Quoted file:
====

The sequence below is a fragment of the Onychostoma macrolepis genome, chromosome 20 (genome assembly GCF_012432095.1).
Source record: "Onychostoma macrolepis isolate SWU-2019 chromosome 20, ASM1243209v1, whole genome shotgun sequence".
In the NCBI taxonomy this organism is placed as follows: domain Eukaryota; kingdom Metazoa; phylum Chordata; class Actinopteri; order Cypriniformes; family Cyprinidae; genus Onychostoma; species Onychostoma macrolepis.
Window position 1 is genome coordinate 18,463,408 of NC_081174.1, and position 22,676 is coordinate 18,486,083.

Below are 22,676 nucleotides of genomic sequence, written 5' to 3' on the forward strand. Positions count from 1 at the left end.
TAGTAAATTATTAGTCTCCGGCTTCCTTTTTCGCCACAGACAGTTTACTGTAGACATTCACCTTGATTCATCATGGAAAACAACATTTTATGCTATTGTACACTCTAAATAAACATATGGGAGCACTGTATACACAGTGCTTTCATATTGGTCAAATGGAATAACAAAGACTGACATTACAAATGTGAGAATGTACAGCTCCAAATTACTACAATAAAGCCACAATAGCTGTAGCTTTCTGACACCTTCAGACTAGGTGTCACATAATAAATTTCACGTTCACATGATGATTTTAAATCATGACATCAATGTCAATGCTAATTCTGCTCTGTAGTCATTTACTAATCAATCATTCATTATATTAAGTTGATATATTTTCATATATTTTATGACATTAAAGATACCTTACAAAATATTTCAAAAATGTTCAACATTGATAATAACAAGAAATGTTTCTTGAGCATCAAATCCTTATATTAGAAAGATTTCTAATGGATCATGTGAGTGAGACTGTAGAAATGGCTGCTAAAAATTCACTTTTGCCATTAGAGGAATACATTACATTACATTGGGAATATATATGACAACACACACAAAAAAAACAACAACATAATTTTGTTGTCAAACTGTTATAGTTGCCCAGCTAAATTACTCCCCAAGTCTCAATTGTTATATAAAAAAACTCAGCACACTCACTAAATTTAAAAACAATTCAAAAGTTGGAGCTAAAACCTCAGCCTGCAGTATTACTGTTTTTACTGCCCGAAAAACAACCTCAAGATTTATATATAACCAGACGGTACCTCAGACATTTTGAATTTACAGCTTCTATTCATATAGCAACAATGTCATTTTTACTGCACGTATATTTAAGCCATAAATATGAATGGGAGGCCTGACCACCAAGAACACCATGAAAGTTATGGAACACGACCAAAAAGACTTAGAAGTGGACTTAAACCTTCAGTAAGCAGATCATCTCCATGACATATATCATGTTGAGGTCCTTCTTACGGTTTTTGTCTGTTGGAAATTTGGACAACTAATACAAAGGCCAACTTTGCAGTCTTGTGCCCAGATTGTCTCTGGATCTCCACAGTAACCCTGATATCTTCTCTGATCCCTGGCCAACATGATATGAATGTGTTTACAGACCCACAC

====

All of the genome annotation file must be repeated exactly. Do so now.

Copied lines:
The sequence below is a fragment of the Onychostoma macrolepis genome, chromosome 20 (genome assembly GCF_012432095.1).
Source record: "Onychostoma macrolepis isolate SWU-2019 chromosome 20, ASM1243209v1, whole genome shotgun sequence".
In the NCBI taxonomy this organism is placed as follows: domain Eukaryota; kingdom Metazoa; phylum Chordata; class Actinopteri; order Cypriniformes; family Cyprinidae; genus Onychostoma; species Onychostoma macrolepis.
Window position 1 is genome coordinate 18,463,408 of NC_081174.1, and position 22,676 is coordinate 18,486,083.

Below are 22,676 nucleotides of genomic sequence, written 5' to 3' on the forward strand. Positions count from 1 at the left end.
TAGTAAATTATTAGTCTCCGGCTTCCTTTTTCGCCACAGACAGTTTACTGTAGACATTCACCTTGATTCATCATGGAAAACAACATTTTATGCTATTGTACACTCTAAATAAACATATGGGAGCACTGTATACACAGTGCTTTCATATTGGTCAAATGGAATAACAAAGACTGACATTACAAATGTGAGAATGTACAGCTCCAAATTACTACAATAAAGCCACAATAGCTGTAGCTTTCTGACACCTTCAGACTAGGTGTCACATAATAAATTTCACGTTCACATGATGATTTTAAATCATGACATCAATGTCAATGCTAATTCTGCTCTGTAGTCATTTACTAATCAATCATTCATTATATTAAGTTGATATATTTTCATATATTTTATGACATTAAAGATACCTTACAAAATATTTCAAAAATGTTCAACATTGATAATAACAAGAAATGTTTCTTGAGCATCAAATCCTTATATTAGAAAGATTTCTAATGGATCATGTGAGTGAGACTGTAGAAATGGCTGCTAAAAATTCACTTTTGCCATTAGAGGAATACATTACATTACATTGGGAATATATATGACAACACACACAAAAAAAACAACAACATAATTTTGTTGTCAAACTGTTATAGTTGCCCAGCTAAATTACTCCCCAAGTCTCAATTGTTATATAAAAAAACTCAGCACACTCACTAAATTTAAAAACAATTCAAAAGTTGGAGCTAAAACCTCAGCCTGCAGTATTACTGTTTTTACTGCCCGAAAAACAACCTCAAGATTTATATATAACCAGACGGTACCTCAGACATTTTGAATTTACAGCTTCTATTCATATAGCAACAATGTCATTTTTACTGCACGTATATTTAAGCCATAAATATGAATGGGAGGCCTGACCACCAAGAACACCATGAAAGTTATGGAACACGACCAAAAAGACTTAGAAGTGGACTTAAACCTTCAGTAAGCAGATCATCTCCATGACATATATCATGTTGAGGTCCTTCTTACGGTTTTTGTCTGTTGGAAATTTGGACAACTAATACAAAGGCCAACTTTGCAGTCTTGTGCCCAGATTGTCTCTGGATCTCCACAGTAACCCTGATATCTTCTCTGATCCCTGGCCAACATGATATGAATGTGTTTACAGACCCACAC